>> On 26 Jul 2010, at 17:29, Michael Widmann wrote:
>> Hi
>> Wow that was lot of information...
>> Think about users storing files online (means with their customer name) -
>> each customer maintains his own "hashtable" of files. Each File can consist
>> of some or several thousand entries (depends on the size of the whole file).
>> for example:
>> File Test.doc  consists of 3 * 64K Blobs  - each blob does have the hash
>> value ABC - so we will only store one blob, one hash value and the entry
>> that this blob is needed 3 times, so we try to avoid duplicate file data
>> (and there's a lot of duplicates)
>> Means our modell is:
>> Filename:
>> Test.doc
>> Hashes: 3
>> Hash 1: ABC
>> Hash 2: ABC
>> Hash 3: ABC
>>  Used: 3
>>  Binary: Data 1*
>> Each customer does have:
>> Customer:  Customer:ID
>> Filename: Test.doc
>>  MetaData (Path / Accessed / modified / Size / compression / OS-Type from
>> / Security)
>>  Version: 0
>>  Hash 1 / Hash 2 / Hash 3
>> Filename: Another.doc
>>   MetaData (Path / Accessed / modified / Size / compression / OS-Type from
>> / Security)
>>   Version: 0
>>   Hash 1 / Hash 2 / Hash 3
>>   Version: 1
>>   Hash 1 / Hash 2 / Hash 4
>>   Version: 2
>>   Hash 3 / Hash 2 / Hash 2
>> Hope this clear some things :-)
>> Mike
>> 2010/7/26 Aaron Morton <>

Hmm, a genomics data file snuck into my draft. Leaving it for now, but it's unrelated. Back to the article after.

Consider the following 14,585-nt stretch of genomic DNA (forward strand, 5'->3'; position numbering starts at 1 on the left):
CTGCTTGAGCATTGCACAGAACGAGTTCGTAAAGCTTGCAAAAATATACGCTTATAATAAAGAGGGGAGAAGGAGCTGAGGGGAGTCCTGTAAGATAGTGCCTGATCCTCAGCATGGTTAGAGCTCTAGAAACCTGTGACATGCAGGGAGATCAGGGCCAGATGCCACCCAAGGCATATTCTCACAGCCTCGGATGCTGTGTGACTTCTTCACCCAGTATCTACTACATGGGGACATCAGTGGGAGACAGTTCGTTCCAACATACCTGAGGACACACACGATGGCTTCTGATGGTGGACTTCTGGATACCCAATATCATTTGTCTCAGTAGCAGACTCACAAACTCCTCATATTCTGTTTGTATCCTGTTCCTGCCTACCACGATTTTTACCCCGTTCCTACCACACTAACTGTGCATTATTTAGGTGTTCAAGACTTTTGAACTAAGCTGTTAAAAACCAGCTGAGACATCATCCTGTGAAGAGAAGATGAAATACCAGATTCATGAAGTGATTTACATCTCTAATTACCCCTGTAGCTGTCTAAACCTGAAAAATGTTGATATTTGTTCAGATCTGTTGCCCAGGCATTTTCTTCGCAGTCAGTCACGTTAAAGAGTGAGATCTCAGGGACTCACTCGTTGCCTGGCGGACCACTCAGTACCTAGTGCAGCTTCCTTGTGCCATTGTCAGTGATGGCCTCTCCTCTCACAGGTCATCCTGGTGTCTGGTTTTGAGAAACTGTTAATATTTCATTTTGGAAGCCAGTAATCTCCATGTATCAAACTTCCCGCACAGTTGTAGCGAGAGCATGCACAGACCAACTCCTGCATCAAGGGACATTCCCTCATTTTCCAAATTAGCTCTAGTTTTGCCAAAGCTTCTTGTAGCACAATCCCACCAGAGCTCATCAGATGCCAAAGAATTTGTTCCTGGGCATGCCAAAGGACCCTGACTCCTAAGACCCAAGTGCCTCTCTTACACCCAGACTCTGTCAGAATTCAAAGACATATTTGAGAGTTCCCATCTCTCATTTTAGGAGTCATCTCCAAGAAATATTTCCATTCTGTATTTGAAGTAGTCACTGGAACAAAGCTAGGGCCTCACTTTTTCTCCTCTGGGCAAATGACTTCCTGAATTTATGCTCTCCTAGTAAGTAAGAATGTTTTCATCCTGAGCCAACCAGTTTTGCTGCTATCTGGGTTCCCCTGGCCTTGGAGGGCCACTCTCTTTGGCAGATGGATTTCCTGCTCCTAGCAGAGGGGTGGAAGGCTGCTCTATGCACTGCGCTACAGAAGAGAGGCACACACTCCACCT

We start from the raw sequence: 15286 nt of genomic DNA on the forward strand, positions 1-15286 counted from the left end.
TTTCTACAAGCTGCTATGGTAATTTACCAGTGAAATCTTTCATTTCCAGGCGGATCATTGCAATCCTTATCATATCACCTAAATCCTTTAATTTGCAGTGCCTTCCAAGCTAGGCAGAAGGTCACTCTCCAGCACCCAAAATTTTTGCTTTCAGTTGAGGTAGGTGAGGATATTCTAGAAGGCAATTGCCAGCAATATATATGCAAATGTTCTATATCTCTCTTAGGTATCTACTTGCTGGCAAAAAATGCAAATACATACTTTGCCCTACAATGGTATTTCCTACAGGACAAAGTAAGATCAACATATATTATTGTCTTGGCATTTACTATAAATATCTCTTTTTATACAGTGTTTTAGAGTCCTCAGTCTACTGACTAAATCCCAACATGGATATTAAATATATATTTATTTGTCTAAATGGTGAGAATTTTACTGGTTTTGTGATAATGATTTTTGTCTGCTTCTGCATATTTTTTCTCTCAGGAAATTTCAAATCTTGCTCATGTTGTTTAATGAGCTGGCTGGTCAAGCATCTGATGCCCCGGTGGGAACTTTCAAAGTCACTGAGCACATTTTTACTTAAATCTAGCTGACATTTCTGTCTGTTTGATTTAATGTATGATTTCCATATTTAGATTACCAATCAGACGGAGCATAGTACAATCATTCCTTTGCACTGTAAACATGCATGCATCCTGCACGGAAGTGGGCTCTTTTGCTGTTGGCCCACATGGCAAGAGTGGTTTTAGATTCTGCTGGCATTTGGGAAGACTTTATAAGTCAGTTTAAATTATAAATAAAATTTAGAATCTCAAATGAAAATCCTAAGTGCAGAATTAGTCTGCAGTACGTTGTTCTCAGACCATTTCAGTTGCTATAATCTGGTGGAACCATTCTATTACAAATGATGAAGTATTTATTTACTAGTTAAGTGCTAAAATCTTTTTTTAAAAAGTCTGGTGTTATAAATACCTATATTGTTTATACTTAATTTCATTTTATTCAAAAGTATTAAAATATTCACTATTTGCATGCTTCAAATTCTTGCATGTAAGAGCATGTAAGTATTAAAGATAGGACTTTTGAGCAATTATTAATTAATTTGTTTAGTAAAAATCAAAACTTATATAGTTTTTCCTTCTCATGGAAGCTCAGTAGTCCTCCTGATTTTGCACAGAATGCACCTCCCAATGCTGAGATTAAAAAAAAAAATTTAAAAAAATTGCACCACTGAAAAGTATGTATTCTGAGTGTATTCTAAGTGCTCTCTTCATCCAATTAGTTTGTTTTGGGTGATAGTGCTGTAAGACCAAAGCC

>>> Some background reading..
>>> Not sure on your follow up question, so I'll just wildly blather on about
>>> things :)
>>> My assumption of your data is you have 64K chunks that are identified by
>>> a hash, which can somehow be grouped together into larger files (so there is
>>> a "file name" of sorts).
>>> One possible storage design (assuming the Random Partitioner) is....
>>> A Chunks CF, each row in this CF uses the hash of the chunk as it's key
>>> and has is a single column with the chunk data. You could use more columns
>>> to store meta here.
>>> A ChunkIndex CF, each row uses the file name (from above) as the key and
>>> has one column for each chunk in the file. The column name *could* be an
>>> offset for the chunk and the column value could be the hash for the chunk.
>>> Or you could use the chunk hash as the col name and the offset as the col
>>> value if needed.
>>> To rebuild the file read the entire row from the ChunkIndex, then make a
>>> series of multi gets to read all the chunks. Or you could lazy populate the
>>> ones you needed.
>>> This is all assuming that the 1000's comment below means you could want
>>> to combine the chunks  60+ MB chunks. It would be easier to keep all the
>>> chunks together in one row, if you are going to have large (unbounded) file
>>> size this may not be appropriate.
>>> You could also think about using the order preserving partitioner, and
>>> using a compound key for each row such as "file_name_hash.offset" . Then by
>>> using the get_range_slices to scan the range of chunks for a file you would